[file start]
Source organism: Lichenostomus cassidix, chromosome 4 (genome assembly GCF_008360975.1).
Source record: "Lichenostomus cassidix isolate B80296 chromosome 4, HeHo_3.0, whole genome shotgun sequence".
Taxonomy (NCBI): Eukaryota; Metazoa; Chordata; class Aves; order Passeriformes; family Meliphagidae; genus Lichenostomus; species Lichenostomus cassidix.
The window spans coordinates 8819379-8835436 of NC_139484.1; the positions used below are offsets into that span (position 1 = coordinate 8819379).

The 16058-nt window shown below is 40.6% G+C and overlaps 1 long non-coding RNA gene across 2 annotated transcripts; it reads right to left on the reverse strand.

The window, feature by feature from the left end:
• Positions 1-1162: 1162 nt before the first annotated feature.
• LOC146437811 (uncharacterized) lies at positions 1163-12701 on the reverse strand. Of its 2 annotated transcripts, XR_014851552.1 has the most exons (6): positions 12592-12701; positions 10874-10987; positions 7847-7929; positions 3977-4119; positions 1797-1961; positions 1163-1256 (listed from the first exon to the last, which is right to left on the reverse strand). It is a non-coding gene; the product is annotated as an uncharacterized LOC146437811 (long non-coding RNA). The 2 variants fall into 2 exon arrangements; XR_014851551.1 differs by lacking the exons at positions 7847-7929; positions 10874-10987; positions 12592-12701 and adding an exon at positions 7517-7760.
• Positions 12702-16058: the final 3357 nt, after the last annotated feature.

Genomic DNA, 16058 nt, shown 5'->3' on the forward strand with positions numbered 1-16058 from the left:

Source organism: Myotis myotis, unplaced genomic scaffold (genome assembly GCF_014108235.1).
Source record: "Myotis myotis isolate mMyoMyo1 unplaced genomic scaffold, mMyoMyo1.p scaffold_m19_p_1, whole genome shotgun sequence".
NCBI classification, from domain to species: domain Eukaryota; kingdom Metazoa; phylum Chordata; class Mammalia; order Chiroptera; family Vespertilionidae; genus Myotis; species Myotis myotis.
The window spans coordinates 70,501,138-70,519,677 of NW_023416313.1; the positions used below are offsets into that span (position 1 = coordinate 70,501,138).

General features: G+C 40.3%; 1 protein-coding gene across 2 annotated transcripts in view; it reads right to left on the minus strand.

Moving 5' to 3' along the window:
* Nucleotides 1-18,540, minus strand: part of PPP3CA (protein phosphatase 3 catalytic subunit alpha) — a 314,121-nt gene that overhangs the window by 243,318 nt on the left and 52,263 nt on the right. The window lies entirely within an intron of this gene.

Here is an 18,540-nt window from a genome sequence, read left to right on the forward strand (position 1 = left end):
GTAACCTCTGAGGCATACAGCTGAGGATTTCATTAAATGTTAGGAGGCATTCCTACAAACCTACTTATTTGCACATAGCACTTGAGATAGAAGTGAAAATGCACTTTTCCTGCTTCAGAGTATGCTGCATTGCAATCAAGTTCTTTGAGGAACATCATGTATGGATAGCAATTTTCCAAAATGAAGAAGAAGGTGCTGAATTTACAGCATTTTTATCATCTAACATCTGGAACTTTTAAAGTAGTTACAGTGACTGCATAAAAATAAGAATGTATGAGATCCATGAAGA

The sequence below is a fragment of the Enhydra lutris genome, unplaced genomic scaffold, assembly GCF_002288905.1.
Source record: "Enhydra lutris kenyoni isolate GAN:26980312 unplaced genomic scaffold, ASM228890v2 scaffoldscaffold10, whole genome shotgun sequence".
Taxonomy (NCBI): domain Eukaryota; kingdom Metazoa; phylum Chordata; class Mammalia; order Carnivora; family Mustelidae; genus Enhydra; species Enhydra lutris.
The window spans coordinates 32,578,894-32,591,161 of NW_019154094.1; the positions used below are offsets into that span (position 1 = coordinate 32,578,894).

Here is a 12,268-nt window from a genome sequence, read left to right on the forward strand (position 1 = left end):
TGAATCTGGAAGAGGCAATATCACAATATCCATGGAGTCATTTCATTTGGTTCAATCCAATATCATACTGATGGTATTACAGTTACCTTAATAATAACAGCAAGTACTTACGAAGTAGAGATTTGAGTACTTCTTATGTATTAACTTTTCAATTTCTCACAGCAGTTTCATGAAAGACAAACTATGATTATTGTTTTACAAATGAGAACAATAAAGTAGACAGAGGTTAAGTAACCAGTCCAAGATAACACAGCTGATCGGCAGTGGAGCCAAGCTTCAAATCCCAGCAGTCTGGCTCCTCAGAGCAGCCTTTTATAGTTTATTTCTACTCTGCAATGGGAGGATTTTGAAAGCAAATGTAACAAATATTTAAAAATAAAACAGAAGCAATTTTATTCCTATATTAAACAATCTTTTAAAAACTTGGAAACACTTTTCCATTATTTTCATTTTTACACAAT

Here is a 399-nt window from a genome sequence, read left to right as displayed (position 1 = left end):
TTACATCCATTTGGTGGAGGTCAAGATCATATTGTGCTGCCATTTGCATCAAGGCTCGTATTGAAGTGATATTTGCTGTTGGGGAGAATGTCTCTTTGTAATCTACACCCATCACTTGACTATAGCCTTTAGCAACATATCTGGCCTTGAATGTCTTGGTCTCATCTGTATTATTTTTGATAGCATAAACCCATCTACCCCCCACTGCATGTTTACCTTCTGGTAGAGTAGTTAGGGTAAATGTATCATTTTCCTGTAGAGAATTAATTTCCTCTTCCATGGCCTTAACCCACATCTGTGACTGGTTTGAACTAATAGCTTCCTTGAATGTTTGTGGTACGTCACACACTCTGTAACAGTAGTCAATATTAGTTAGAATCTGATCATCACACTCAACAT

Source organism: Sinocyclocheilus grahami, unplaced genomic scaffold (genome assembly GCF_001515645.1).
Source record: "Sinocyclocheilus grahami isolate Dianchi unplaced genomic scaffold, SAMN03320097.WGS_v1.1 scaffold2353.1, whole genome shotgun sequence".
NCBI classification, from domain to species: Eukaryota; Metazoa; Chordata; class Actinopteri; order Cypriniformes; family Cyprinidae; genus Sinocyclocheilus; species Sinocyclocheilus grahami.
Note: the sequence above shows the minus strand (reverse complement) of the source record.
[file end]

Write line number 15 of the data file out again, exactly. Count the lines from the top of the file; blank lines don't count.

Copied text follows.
General features: G+C 40.3%; 1 protein-coding gene across 2 annotated transcripts in view; it reads right to left on the minus strand.